A report from investment group Mackenzie Financial would have North America receiving one million Wii consoles on launch day. The report quotes Ron Bertram, Nintendo of Canada VP and General Manager as saying that they are “looking at a million (units) for North America at launch.” He then continues, “If we get what we’re supposed to get, this will be our most plentiful launch… in… 15 years…” The second qualifying statement makes the statement less firm. So, while nothing is completely confirmed for the launch numbers, at least Nintendo of Canada is aiming high. Launch numbers for the new console have ranged from a low of 400,000 to the current high, one million, and the actual numbers will probably fall somewhere in between. Still, it at least seems that Nintendo will be in a better position unit-wise than Sony in the US.
Update: Nintendo issued the following bizarre “correction” to this story at Gamespot.com:
A number of outlets have reported a misstatement about the number of Wii consoles that will be available in the Americas during the launch rollout. In fact, the truth is even better. After the Americas lead the worldwide launch on Nov. 19, Nintendo expects to sell 4 million Wii consoles globally by the end of 2006, with the largest allotment available in the Americas. Although we expect a huge demand for the consoles, we are working to ensure a plentiful supply and a consistent flow.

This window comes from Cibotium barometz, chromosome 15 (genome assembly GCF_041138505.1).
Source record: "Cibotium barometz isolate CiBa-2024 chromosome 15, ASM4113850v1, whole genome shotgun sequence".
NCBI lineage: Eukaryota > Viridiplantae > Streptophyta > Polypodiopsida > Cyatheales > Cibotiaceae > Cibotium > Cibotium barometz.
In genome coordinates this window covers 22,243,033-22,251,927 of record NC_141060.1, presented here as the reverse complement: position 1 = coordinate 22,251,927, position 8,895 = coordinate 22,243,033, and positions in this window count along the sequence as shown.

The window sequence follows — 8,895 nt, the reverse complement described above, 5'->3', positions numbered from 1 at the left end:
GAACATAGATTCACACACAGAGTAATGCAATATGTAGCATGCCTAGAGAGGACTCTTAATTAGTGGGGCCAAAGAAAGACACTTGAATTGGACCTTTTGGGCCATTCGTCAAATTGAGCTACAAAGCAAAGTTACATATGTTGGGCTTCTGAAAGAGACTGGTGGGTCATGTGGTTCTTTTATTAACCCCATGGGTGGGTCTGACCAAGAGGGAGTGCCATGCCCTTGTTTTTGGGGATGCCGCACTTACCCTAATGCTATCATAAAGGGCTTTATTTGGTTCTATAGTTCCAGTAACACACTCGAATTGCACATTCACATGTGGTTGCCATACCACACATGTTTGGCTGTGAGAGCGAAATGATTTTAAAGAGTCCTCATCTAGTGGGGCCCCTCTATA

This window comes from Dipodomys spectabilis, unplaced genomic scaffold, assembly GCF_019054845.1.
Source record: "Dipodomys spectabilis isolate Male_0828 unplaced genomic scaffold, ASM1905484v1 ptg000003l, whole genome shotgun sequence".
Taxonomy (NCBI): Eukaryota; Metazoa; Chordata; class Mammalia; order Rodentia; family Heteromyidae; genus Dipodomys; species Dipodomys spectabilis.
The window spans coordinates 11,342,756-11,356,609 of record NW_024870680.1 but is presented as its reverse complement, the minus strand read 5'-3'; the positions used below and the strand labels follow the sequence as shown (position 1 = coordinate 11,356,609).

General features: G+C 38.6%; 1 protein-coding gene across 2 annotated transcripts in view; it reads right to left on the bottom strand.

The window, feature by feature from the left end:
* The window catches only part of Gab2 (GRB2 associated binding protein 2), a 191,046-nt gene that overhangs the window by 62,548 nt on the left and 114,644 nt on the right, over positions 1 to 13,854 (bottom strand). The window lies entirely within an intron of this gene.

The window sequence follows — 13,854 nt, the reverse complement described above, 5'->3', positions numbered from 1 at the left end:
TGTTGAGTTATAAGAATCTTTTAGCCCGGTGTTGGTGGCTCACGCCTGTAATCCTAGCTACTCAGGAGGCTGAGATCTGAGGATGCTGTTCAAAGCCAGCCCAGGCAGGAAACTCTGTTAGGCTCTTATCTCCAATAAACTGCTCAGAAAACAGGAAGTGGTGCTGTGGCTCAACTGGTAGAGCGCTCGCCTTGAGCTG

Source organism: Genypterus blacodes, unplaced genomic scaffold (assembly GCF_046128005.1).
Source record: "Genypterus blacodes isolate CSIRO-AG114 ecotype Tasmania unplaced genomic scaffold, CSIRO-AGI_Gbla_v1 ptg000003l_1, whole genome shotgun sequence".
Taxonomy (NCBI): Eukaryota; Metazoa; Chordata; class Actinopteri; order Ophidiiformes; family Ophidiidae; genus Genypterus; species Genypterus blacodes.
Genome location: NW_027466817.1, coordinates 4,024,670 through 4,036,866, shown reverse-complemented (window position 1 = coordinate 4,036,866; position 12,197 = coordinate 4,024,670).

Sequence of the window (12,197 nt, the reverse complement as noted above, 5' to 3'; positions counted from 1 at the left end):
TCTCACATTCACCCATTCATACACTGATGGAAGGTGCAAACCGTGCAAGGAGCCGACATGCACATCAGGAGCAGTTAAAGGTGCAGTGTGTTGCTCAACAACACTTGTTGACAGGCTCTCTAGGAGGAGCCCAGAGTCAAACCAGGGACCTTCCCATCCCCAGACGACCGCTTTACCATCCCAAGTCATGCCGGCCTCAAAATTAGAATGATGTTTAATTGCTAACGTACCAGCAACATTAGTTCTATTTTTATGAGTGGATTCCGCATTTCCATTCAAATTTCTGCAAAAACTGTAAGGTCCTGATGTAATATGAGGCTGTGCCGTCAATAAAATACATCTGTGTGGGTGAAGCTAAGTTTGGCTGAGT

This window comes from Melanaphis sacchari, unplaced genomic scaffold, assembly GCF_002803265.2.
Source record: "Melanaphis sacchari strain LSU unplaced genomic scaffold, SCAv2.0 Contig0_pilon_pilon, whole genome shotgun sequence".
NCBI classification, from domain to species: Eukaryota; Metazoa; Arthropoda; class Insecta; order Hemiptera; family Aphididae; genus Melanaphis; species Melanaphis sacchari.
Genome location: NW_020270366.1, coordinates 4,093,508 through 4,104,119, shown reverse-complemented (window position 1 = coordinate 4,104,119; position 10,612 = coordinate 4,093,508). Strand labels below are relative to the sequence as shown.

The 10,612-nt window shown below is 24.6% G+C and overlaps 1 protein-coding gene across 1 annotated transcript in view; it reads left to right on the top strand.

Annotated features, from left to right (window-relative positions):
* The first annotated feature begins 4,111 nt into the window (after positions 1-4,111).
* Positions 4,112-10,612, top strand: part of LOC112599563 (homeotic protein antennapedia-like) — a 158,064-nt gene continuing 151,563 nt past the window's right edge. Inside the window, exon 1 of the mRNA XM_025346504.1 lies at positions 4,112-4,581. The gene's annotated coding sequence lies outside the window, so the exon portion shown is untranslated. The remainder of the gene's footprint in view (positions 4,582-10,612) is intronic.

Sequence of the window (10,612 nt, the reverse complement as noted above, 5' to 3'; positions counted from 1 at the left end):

Does this mean more than one million consoles for launch, or is this just Nintendo being coy with the blogging world?
Gamespot was able to catch up with Kaz Hirai at the Tokyo Game Show, and get some further details for the US launch that weren’t readily apparent from their keynote. Hirai’s focus for the US launch seems to be maintaining momentum; having a good set of launch titles is good, but Sony is equally concerned with making sure that the software keeps flowing each additional week past launch. Certainly this has been a problem for console launches in the past, where the Xbox 360 had a number of great launch titles, but follow-on titles really didn’t happen until the next year. Similarly, the PSP was heralded for its great launch line-up, but again, Sony didn’t have additional A-list titles immediately available post launch.